My boyfriend went for the One Minute Steak (£12.95), served sliced on toasted sourdough with melty Yorkshire blue cheese, wild mushrooms, red onion jam and (allegedly!) skin-on chips. The chips didn’t actually arrive due to a little confusion internally with the menu, but Jack saw to that swiftly and a couple of minutes later there were chips (although I can’t say we needed the extra carbs at this stage!).
The steak was cooked to perfection and the sourdough remained crispy, despite the multitude of very fragrant blue cheese, and the wild mushrooms were a hit. Overall, the BF seemed to be enjoying it and valiantly polished off those pesky chips, despite being at bursting point. He’d chosen a couple of glasses of the French ‘La Serre’ Merlot (£5.60 for a large glass) to complement his main course, which I was told worked very well with the stinky but delicious cheese.
There was absolutely no chance dessert was happening, so we retired to The Gin Bar to finish our wine and potentially go for one of their ‘Engineer Your Own’ martinis. Thanks to our visit taking place on a Sunday and with work the next day, we opted out of the martinis, however their extensive gin collection made it very difficult to turn down.
I was also seriously digging their copper cocktail shakers on the bar. The Gin Bar is resplendent with luxurious furniture and mood lighting, complimented by DECENT lounge music and a floor to ceiling view of Sussex Street from their vast windows.
Despite thinking there was absolutely no chance of anything sweet to round our Hawthorns experience off, Jack brought out a tray of Sweet Treats for each of us, featuring a toasted marshmallow, cherry and almond Florentine and a pistachio macaron. We’re such troopers and managed to finish these off and each little delight was perfection. If you, like us, feel that a full dessert would tip you over the edge but need something sweet, this will do the job and it’s only £4.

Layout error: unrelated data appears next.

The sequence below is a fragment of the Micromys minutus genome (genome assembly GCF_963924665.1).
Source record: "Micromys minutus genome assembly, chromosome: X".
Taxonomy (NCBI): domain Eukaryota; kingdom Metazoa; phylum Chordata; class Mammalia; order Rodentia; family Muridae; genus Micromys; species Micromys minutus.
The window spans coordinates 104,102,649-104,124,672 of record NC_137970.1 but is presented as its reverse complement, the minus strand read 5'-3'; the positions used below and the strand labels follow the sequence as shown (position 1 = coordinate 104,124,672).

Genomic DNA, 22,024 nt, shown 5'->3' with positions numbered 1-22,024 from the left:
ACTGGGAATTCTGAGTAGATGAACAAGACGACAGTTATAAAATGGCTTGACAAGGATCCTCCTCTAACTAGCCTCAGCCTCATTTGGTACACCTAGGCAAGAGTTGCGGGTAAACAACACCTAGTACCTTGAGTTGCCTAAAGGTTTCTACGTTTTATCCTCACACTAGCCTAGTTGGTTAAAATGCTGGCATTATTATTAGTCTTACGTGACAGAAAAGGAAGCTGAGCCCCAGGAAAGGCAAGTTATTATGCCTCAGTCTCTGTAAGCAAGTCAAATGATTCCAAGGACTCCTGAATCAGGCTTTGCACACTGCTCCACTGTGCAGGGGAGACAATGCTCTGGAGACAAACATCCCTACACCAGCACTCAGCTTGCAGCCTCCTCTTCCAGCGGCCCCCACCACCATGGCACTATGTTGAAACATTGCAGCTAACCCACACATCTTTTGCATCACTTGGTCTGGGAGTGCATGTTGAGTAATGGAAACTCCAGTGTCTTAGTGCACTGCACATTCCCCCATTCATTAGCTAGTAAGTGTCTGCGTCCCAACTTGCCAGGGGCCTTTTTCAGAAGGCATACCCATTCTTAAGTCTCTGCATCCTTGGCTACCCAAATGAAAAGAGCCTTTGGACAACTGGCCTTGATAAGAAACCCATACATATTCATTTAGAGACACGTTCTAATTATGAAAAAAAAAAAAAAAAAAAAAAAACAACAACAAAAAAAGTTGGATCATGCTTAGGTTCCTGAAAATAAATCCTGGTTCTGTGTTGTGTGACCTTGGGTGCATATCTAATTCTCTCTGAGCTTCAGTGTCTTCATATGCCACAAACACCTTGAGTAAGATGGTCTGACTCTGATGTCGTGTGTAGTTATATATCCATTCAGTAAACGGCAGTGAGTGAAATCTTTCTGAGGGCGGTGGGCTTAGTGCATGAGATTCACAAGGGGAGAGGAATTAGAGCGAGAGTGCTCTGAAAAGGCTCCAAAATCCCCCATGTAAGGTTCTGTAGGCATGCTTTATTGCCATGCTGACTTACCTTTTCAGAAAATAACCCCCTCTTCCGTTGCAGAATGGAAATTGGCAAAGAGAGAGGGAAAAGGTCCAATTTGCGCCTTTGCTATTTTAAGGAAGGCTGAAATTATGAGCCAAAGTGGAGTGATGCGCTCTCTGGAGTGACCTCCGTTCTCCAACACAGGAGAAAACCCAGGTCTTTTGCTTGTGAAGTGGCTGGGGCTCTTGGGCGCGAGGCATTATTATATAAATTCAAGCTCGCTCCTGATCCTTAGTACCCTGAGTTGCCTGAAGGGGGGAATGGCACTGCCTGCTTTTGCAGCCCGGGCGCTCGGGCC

One thing I really appreciated about Hawthorns was that, despite it being part of a large group of hotels, their menu is full of locally-sourced produce that supports our independent traders, like the aforementioned Turnbulls, Robsons and Geordie Bakers. So many hotels and even restaurants often favour cheaper, lower-quality wholesalers as opposed to businesses like the above, so it’s really great that they’re showing their quality credentials in this way.
The only real negative I would say is their pricing structure – most of the things on the menu are pretty reasonable, but the price of the steaks sticks out like a sore thumb and isn’t consistent with their relatively good value menu overall. An extra £5* for a sauce, plus the price of a side (£4), takes the cost of a steak meal up to around £40, which is rather excessive if you’re just popping in for lunch or dinner. I’d say, if Hawthorns wants to entice the casual diner as well as catering for the hotel guests, this is one area to look at.
The menu overall, however, is packed with choice and (as of next season!) will be seasonal, again favouring local produce and designing dishes that suit the time of year, as well as the location. Jack explained that, luckily, the kitchen team have been allowed free rein to cater to what their customers actually want as they discover more about them, so there’s a bit of flexibility and something that again, a lot of hotel restaurants governed by a chain don’t have.
The location and setting of Hawthorns is perfect and I expect that both the restaurant and The Gin Bar will grow in popularity over time. The beautifully designed building (and there’s a spa, which I’m dying to visit) is a serious contender to topple the likes of the Hilton/Malmaison from their spot in the favoured Newcastle hotel list, and I for one am already totally on board. Sure, there are a couple of things to iron out, but for a restaurant in its infancy, Hawthorns is already running circles around many of its high-end hotel chain competitors.
We had a fantastic lunch at Hawthorns and I’d seriously encourage anyone looking for somewhere different to head there for lunch or dinner. I’m also told that their breakfasts are pretty damn good, too, which is another review for another time – hopefully. Big thanks to Vanessa at MHW PR and Jack & the team at the hotel for the invitation and for looking after us so wonderfully. I already can’t wait to try next season’s menu!
Food and drink were offered to us on a complimentary basis for the purpose of this review, however all views are true to experience and photographs are my own, taken on the day of the visit. For any queries regarding the Scran on the Tyne sponsored post policy, email me at email@example.com.
*EDITOR’S NOTE, 15/02/16: I’ve been informed by the team at Hawthorns Brasserie that all sauces to go with steaks are now FREE, not the £5 quoted earlier in my review.